Contributor, Platypus: The CASTAC Blog
Samantha Gottlieb is a medical anthropologist whose work focuses on health technologies and patient activisms. She has taught at California State University, East Bay, and was a Visiting Scholar at UC Berkeley's Center for Science, Technology, Medicine and Society. Her first book, Not Quite a Cancer Vaccine, explored how the marketing and promotion of the human papillomavirus (HPV) vaccine in the U.S. elicited vaccine anxieties in parents and fostered distrust in the general public. Her current project has followed the open source community among people living with type 1 diabetes. It is funded by the National Science Foundation and examines the transition in the U.S. regulatory and commercial conceptions of the engaged patient.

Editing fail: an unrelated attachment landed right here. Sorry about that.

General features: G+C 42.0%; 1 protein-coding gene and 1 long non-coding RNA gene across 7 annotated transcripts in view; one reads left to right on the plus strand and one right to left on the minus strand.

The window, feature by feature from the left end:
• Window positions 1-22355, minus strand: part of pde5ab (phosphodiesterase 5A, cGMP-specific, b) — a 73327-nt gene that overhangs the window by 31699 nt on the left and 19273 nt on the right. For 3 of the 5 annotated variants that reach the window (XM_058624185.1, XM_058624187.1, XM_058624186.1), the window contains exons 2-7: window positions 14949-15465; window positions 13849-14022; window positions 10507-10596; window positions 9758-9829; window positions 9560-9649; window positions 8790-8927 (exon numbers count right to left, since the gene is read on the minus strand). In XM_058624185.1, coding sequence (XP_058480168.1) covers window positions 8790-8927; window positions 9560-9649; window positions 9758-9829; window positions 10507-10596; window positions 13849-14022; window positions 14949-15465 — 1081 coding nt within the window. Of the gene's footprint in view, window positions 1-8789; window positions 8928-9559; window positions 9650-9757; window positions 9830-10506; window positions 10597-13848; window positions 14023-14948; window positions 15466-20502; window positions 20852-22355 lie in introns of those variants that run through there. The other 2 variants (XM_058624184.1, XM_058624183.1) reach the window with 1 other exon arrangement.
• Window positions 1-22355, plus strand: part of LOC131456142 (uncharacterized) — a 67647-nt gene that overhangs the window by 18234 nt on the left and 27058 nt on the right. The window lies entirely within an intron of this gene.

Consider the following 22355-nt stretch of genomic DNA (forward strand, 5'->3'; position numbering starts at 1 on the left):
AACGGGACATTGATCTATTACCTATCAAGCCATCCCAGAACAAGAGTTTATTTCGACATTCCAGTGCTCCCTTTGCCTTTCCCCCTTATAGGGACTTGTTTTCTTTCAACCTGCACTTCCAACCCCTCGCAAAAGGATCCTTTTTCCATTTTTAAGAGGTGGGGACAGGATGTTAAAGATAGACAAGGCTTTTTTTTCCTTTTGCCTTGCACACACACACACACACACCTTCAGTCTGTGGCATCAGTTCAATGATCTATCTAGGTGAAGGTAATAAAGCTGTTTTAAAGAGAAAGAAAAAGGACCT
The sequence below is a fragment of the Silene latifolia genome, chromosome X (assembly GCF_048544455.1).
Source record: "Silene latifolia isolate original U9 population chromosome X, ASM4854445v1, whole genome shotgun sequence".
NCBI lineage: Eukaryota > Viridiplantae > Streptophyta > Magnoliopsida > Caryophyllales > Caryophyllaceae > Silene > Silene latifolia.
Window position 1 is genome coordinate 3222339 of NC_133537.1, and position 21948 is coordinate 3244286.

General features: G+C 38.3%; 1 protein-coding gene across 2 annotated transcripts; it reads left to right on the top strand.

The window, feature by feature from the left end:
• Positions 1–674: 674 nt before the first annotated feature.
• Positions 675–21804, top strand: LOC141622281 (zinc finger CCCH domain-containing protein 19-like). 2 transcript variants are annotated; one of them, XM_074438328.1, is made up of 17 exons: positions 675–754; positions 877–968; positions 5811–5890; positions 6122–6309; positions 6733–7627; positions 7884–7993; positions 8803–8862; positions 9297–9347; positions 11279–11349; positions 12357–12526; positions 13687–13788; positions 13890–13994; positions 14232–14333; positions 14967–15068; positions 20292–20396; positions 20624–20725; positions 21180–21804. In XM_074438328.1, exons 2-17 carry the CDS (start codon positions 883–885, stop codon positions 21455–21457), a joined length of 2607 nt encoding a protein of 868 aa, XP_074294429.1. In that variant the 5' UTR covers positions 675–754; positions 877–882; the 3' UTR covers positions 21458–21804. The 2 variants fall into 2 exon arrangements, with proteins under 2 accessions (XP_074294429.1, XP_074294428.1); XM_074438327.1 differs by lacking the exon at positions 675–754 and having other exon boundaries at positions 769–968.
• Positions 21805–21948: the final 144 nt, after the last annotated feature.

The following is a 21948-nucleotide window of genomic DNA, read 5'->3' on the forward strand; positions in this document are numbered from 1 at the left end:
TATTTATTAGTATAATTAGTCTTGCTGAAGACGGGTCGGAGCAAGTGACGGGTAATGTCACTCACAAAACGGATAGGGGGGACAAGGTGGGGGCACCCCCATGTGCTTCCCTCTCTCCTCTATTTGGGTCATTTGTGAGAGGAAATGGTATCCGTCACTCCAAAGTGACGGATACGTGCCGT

Contributions to Platypus: The CASTAC Blog
Patient Engagement and “Real World Evidence”
The day-long September 2018 workshop, “Medical Devices-Patient Engagement in Real World Evidence: Lessons Learned and Best Practices,” sponsored by the Food and Drug Administration (FDA) and University of Maryland (UM), met on the Baltimore campus, the city where I spent my graduate school years. In contrast to Baltimore’s palpable desperation, UMB’s health campus gleamed with newness, its brick walkways and tastefully planted vegetation viewable through floor-to-ceiling windows. In the well-appointed auditorium, Dr. Jeffrey Shuren, director of the Center for Devices and Radiological Health (CDRH, pronounced ‘cedar’), closed his introduction to the conference with the pronouncement that as the FDA moved toward real world evidence (RWE), “patient engagement” and the data patients may collect are invaluable for RWE. (more…)